by Tara MacGregor PACFA Reg Clinical & APD

Well, here is the tough news.

The evidence is IN.

We can’t.

I was shocked to discover when I came out of uni that no matter how great my educating skills were, how glossy and clear my diet sheets were, how high the risk for my client, how gently or directly I coerced, frightened or instructed my clients or how shiny my cheer leader pom-poms were………….. I still met people on a daily basis who did not change.

This was a huge dilemma for me. How was I to be effective? The tools of my trade were not getting the desired outcome.

My first challenge was to redefine what effective meant. It could no longer ‘pass muster’ with me that imparting knowledge was effective work.

Effective work started to take on new meaning when I re-trained in client centred communication skills. Most relevant of these to Dietetics was Motivational Interviewing (MI).

Through studies and coaching and practice, practice, practice…..I learned that effective work involved coming alongside the client and joining with them in a shared understanding of what they wanted for their health. MI taught me that advice giving has it’s place but I needed a sound rationale from the client AND an agreement from them to proceed before I launched! I learned to shut up.

So What is Motivational Interviewing?

Here is how the ‘Grandfathers of MI’ Miller and Rollnick1 define it:

‘Motivational Interviewing is a form of collaborative conversation for strengthening a person’s own motivation and commitment to change’ [my emphasis]

Motivational Interviewing starts with the assumption that the client already has much of the resources and knowledge required to improve their behaviours in meaningful ways. In MI, it is the practitioner’s job to guide the client to tap into their resources and harness their knowledge into a focused plan. The MI practitioner takes responsibility for providing education or advice when required by the client in a manner that is useful to the client.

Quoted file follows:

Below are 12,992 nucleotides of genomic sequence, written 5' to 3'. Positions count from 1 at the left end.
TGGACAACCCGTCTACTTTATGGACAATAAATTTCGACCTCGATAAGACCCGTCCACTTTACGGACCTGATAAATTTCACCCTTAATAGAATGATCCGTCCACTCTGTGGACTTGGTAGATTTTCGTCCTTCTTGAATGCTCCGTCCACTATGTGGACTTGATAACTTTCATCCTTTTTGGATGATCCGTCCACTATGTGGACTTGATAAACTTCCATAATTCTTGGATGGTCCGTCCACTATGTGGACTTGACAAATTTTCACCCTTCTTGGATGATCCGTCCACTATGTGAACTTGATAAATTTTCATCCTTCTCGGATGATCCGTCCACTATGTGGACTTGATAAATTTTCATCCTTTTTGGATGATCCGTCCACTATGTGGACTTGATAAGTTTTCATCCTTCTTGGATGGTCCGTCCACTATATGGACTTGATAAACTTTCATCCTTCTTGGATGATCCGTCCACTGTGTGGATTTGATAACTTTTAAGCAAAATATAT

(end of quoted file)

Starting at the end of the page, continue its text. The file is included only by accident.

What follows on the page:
Hmmmmm… on the client’s terms. Revelatory!

Motivational Interviewing respects that ambivalence about change is part of the human condition. We all flip-flop about taking care of ourselves. Just take a quick minute – do you floss everyday? You know you should right, but………it’s too time consuming, it hurts, does it really matter that much? This aspect of being human does not respond well to judgement, education, threats or coercion. It does respond well to being met and understood.

Hmmmmm…… no more fighting with the client. Revolutionary!

Ok time out here. I’m not claiming we were taught to fight with our clients. I’m referring to that ‘tight bind’ feeling you sense when you really need a client to do something different and they just won’t. You can’t help but think to yourself ‘This client is so resistant’. This is fighting with the client. It’s a bad deal for you and the client.

Why is MI good for clients?

It a nutshell: MI is empowering, affirming and deeply respectful.

MI refuses to pigeon hole clients as ‘resistant’. This is a big step forward for everyone concerned.

For the client, the experience of participating in a conversation based on the skills and spirit of Motivational Interviewing is one of being heard, affirmed and challenged to think deeply about what matters to them and the change they are contemplating in their lives. MI guides the client to consider clearly from their own knowledge, what is happening and what could happen with regards to adopting new behaviours. They are given room to move and invited to think.

Why is MI good for the Practitioner?

MI enables the practitioner to be effective and to stop wasting time on strategies that do not work for facilitating behaviour change.

Motivational Interviewing proposes that it is not the practitioner’s job to force or make change happen. This fresh perspective on the role of the health practitioner invites the practitioner to skill up and get clear on what is their role and what work belongs to the client. It’s a game changer that can help minimise burn out and infuse work with new meaning and purpose.

About The Author and Trainer

Tara is an APD, Counsellor & Psychotherapist and member of MINT (Motivational Interviewing Network of Trainers) a not-for-profit organisation based in USA with international membership. Members of MINT have a central interest to improve the quality and effectiveness of counselling and consultations with clients about behaviour change. Members of MINT must complete a rigorous application process and attend a three-day MINT approved trainer training prior to gaining membership.

Read more about Tara here.


1 Miller W.R. Rollnick S. Motivational Interviewing; Helping People to Change. 2013 3rd Ed. Guildford Press

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